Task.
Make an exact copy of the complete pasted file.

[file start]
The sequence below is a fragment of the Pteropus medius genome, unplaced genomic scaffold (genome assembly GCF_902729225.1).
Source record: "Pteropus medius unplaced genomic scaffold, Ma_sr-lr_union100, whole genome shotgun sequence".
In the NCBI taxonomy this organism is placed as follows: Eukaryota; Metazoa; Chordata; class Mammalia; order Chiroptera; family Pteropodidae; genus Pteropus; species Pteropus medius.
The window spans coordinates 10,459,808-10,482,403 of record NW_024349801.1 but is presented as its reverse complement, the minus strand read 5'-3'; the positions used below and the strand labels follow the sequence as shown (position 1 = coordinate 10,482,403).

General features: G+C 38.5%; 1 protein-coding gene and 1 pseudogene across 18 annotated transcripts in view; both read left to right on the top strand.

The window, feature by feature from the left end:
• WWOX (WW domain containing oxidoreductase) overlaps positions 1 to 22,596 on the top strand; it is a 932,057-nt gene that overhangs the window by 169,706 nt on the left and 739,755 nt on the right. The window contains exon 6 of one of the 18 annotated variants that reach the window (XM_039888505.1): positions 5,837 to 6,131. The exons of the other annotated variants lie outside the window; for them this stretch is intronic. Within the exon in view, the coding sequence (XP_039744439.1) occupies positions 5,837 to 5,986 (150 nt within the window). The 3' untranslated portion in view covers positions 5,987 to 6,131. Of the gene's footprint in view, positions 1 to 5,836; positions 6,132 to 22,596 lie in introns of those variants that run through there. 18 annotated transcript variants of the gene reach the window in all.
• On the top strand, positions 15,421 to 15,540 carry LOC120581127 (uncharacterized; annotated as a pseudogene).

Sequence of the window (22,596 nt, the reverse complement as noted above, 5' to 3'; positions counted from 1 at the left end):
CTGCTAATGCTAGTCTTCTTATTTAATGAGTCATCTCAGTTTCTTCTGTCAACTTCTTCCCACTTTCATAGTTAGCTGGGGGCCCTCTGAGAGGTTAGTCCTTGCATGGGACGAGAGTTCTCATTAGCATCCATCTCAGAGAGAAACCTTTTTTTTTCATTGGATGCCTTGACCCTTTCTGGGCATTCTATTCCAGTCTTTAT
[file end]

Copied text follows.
The sequence below is a fragment of the Pteropus medius genome, unplaced genomic scaffold (genome assembly GCF_902729225.1).
Source record: "Pteropus medius unplaced genomic scaffold, Ma_sr-lr_union100, whole genome shotgun sequence".
In the NCBI taxonomy this organism is placed as follows: Eukaryota; Metazoa; Chordata; class Mammalia; order Chiroptera; family Pteropodidae; genus Pteropus; species Pteropus medius.
The window spans coordinates 10,459,808-10,482,403 of record NW_024349801.1 but is presented as its reverse complement, the minus strand read 5'-3'; the positions used below and the strand labels follow the sequence as shown (position 1 = coordinate 10,482,403).

General features: G+C 38.5%; 1 protein-coding gene and 1 pseudogene across 18 annotated transcripts in view; both read left to right on the top strand.

The window, feature by feature from the left end:
• WWOX (WW domain containing oxidoreductase) overlaps positions 1 to 22,596 on the top strand; it is a 932,057-nt gene that overhangs the window by 169,706 nt on the left and 739,755 nt on the right. The window contains exon 6 of one of the 18 annotated variants that reach the window (XM_039888505.1): positions 5,837 to 6,131. The exons of the other annotated variants lie outside the window; for them this stretch is intronic. Within the exon in view, the coding sequence (XP_039744439.1) occupies positions 5,837 to 5,986 (150 nt within the window). The 3' untranslated portion in view covers positions 5,987 to 6,131. Of the gene's footprint in view, positions 1 to 5,836; positions 6,132 to 22,596 lie in introns of those variants that run through there. 18 annotated transcript variants of the gene reach the window in all.
• On the top strand, positions 15,421 to 15,540 carry LOC120581127 (uncharacterized; annotated as a pseudogene).

Sequence of the window (22,596 nt, the reverse complement as noted above, 5' to 3'; positions counted from 1 at the left end):
CTGCTAATGCTAGTCTTCTTATTTAATGAGTCATCTCAGTTTCTTCTGTCAACTTCTTCCCACTTTCATAGTTAGCTGGGGGCCCTCTGAGAGGTTAGTCCTTGCATGGGACGAGAGTTCTCATTAGCATCCATCTCAGAGAGAAACCTTTTTTTTTCATTGGATGCCTTGACCCTTTCTGGGCATTCTATTCCAGTCTTTAT